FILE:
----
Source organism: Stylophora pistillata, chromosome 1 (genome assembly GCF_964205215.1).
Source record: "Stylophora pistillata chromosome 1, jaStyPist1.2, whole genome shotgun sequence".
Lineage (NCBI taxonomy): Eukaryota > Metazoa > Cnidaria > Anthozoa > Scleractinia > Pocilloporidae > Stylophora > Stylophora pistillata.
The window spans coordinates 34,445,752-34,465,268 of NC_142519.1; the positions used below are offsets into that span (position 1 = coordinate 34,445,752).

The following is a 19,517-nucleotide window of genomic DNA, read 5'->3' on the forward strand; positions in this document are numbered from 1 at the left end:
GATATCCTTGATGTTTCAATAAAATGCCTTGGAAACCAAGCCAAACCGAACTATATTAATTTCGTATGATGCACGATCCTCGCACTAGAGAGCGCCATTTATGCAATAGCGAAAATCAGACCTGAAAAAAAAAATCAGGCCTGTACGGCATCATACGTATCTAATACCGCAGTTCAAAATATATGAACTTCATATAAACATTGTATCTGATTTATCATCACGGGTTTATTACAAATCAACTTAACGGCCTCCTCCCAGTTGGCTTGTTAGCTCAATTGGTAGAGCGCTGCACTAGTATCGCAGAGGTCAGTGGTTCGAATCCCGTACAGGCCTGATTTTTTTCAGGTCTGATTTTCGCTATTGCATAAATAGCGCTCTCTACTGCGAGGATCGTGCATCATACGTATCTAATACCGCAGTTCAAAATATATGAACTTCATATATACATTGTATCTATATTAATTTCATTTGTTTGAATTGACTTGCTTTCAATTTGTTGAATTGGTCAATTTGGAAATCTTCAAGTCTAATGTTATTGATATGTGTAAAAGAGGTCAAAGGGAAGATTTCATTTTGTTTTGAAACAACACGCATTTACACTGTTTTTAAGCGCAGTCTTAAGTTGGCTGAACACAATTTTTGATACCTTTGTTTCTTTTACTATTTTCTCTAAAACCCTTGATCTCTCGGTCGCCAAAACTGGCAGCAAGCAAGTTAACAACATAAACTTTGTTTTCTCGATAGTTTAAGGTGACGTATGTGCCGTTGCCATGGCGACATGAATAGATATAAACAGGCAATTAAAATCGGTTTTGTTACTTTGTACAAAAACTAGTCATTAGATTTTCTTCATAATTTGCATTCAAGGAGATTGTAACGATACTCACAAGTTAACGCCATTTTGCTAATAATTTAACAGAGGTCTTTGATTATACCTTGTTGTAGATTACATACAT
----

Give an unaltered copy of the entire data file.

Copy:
Source organism: Stylophora pistillata, chromosome 1 (genome assembly GCF_964205215.1).
Source record: "Stylophora pistillata chromosome 1, jaStyPist1.2, whole genome shotgun sequence".
Lineage (NCBI taxonomy): Eukaryota > Metazoa > Cnidaria > Anthozoa > Scleractinia > Pocilloporidae > Stylophora > Stylophora pistillata.
The window spans coordinates 34,445,752-34,465,268 of NC_142519.1; the positions used below are offsets into that span (position 1 = coordinate 34,445,752).

The following is a 19,517-nucleotide window of genomic DNA, read 5'->3' on the forward strand; positions in this document are numbered from 1 at the left end:
GATATCCTTGATGTTTCAATAAAATGCCTTGGAAACCAAGCCAAACCGAACTATATTAATTTCGTATGATGCACGATCCTCGCACTAGAGAGCGCCATTTATGCAATAGCGAAAATCAGACCTGAAAAAAAAAATCAGGCCTGTACGGCATCATACGTATCTAATACCGCAGTTCAAAATATATGAACTTCATATAAACATTGTATCTGATTTATCATCACGGGTTTATTACAAATCAACTTAACGGCCTCCTCCCAGTTGGCTTGTTAGCTCAATTGGTAGAGCGCTGCACTAGTATCGCAGAGGTCAGTGGTTCGAATCCCGTACAGGCCTGATTTTTTTCAGGTCTGATTTTCGCTATTGCATAAATAGCGCTCTCTACTGCGAGGATCGTGCATCATACGTATCTAATACCGCAGTTCAAAATATATGAACTTCATATATACATTGTATCTATATTAATTTCATTTGTTTGAATTGACTTGCTTTCAATTTGTTGAATTGGTCAATTTGGAAATCTTCAAGTCTAATGTTATTGATATGTGTAAAAGAGGTCAAAGGGAAGATTTCATTTTGTTTTGAAACAACACGCATTTACACTGTTTTTAAGCGCAGTCTTAAGTTGGCTGAACACAATTTTTGATACCTTTGTTTCTTTTACTATTTTCTCTAAAACCCTTGATCTCTCGGTCGCCAAAACTGGCAGCAAGCAAGTTAACAACATAAACTTTGTTTTCTCGATAGTTTAAGGTGACGTATGTGCCGTTGCCATGGCGACATGAATAGATATAAACAGGCAATTAAAATCGGTTTTGTTACTTTGTACAAAAACTAGTCATTAGATTTTCTTCATAATTTGCATTCAAGGAGATTGTAACGATACTCACAAGTTAACGCCATTTTGCTAATAATTTAACAGAGGTCTTTGATTATACCTTGTTGTAGATTACATACAT